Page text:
enum cities {Bukhara, Fergana, Kokand, Samarkand, Tashkent};
enum traders {Abdulhamid, Kurban, Ruza, Sharaf, Usman};
range order 1..5;
var order mtTrader[traders];
var order vstCty[cities];
Solution [1]
solve{
mtTrader[Ruza] < mtTrader[Sharaf];
mtTrader[Abdulhamid] = 2
mtTrader[Ruza] > vstCty[Samarkand];
mtTrader[Kurban] = 3
vstCty[Fergana] = vstCty[Samarkand] + 2;
mtTrader[Ruza] = 4
vstCty[Tashkent] = 3;
mtTrader[Sharaf] = 5
mtTrader[Abdulhamid] = vstCty[Bukhara] + 1;
mtTrader[Usman] = 1
vstCty[Kokand] = mtTrader[Kurban] + 2;
alldifferent(mtTrader);
vstCty[Bukhara] = 1
alldifferent(vstCty);
vstCty[Fergana] = 4
};
vstCty[Kokand] = 5
vstCty[Samarkand] = 2
vstCty[Tashkent] = 3
Knapsack problem


We have a knapsack with a fixed capacity and a number of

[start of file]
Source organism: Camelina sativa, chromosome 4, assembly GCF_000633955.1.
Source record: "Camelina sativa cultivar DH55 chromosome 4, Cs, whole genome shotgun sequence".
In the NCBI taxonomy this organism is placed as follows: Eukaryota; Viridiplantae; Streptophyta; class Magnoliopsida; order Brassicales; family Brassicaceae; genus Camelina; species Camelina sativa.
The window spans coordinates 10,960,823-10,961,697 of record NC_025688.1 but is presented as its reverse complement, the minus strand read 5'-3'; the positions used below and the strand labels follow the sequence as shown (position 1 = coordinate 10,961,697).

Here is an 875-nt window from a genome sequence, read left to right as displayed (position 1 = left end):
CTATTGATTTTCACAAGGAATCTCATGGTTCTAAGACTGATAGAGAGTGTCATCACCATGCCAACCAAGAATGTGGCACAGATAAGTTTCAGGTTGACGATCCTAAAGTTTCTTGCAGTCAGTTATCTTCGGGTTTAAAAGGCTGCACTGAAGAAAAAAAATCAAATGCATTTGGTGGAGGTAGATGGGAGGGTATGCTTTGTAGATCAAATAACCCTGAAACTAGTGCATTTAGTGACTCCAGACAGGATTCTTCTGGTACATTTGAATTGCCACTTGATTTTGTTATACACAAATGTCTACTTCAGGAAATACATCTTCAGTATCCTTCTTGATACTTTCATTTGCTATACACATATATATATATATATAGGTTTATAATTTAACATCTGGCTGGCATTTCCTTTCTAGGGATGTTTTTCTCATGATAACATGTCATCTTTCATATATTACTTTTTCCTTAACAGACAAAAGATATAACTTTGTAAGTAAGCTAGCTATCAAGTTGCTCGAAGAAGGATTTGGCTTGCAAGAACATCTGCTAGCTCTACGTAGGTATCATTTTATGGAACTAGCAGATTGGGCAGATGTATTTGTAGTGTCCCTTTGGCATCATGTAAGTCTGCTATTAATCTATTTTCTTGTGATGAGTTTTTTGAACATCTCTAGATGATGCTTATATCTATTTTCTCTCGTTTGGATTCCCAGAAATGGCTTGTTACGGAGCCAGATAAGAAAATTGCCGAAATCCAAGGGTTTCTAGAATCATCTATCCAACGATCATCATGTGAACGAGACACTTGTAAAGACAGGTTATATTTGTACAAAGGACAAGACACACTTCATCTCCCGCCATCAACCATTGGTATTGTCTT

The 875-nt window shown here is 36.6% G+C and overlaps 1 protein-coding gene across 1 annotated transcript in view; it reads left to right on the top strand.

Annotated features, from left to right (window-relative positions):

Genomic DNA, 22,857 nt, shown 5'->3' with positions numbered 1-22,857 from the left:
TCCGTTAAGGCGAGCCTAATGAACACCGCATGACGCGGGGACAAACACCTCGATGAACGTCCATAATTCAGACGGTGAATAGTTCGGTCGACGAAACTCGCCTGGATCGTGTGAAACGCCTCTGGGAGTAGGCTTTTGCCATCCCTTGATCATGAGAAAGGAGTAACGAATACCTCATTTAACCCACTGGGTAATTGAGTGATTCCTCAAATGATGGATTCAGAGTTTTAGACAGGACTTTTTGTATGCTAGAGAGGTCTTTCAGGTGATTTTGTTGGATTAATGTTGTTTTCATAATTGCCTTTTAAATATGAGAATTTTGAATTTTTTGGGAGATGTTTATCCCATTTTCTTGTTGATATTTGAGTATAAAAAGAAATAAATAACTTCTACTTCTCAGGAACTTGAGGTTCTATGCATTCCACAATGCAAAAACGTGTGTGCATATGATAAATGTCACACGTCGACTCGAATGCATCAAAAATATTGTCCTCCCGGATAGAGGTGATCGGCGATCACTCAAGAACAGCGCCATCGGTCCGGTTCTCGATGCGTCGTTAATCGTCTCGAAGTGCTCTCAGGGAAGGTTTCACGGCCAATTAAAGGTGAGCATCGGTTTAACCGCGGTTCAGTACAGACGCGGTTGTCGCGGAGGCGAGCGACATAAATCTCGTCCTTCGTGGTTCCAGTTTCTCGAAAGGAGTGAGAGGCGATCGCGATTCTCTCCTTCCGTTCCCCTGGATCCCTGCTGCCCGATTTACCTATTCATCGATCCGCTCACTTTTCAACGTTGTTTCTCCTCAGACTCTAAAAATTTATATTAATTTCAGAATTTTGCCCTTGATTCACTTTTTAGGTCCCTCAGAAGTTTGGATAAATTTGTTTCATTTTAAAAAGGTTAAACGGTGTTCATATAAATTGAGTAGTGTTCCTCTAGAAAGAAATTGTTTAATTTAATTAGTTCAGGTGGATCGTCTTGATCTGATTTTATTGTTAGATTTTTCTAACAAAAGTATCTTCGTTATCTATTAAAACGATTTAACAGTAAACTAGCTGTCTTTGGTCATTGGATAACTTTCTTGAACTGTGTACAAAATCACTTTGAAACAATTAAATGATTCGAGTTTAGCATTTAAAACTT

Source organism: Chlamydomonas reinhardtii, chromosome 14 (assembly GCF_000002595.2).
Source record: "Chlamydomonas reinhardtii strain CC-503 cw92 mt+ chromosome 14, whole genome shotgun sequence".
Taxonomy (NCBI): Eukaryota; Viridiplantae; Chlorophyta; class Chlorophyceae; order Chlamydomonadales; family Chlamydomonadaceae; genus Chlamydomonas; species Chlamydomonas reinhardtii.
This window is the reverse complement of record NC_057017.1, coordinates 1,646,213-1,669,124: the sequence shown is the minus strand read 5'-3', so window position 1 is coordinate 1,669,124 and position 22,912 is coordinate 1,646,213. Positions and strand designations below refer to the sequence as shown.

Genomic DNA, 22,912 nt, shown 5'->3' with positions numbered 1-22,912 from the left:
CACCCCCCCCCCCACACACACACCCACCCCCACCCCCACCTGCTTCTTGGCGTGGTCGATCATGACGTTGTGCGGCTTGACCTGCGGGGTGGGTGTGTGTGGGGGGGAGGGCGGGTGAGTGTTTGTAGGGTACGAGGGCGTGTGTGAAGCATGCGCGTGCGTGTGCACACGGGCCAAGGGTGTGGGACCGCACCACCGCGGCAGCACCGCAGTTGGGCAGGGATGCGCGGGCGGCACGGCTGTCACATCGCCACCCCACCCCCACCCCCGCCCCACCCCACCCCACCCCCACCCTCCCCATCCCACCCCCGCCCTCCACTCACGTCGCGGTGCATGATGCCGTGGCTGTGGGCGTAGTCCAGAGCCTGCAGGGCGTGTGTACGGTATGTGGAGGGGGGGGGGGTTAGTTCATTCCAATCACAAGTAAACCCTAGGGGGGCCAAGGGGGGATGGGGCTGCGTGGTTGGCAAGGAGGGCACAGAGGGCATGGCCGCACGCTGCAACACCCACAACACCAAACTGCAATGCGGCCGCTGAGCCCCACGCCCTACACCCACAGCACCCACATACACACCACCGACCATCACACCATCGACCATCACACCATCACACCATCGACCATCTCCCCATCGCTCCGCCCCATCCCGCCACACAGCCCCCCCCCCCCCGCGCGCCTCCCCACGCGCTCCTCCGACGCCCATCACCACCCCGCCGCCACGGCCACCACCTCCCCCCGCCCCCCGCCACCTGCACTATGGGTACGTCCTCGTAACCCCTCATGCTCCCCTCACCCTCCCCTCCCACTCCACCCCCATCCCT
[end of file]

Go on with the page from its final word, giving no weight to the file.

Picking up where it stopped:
items. Each item has a weight and a value. The problem
consists of filling the knapsack without exceeding its
capacity, while maximizing the overall value of its contents.
Knapsack problem is an example of Mixed integer
programming.
Modeling Knapsack problem

A CSP model for knapsack problem is given by:




Variables: For each item, we associate a variable that gives the
quantity of such an item we can put in the knapsack.
Domain: 0..Capacity of the knapsack
Constraints:
 sum of the weights in the knapsack is less than the capacity
Objective function to maximize:
 sum of the values in the knapsack
Coding Knapsack Pb in OPL
range items 1..10;
int MaxCapacity= 1000;
int value[items] = [29,30,25,27, 28,21,23,19,18,17];
int weight[items] =[30,32,33,31,34,40,45,44,39,35];
var int take[items] in 0..MaxCapacity;
maximize
sum(i in items) value[i] * take[i]
subject to
sum(i in items) weight[i] * take[i] <= MaxCapacity;
integer programming (CPLEX MIP)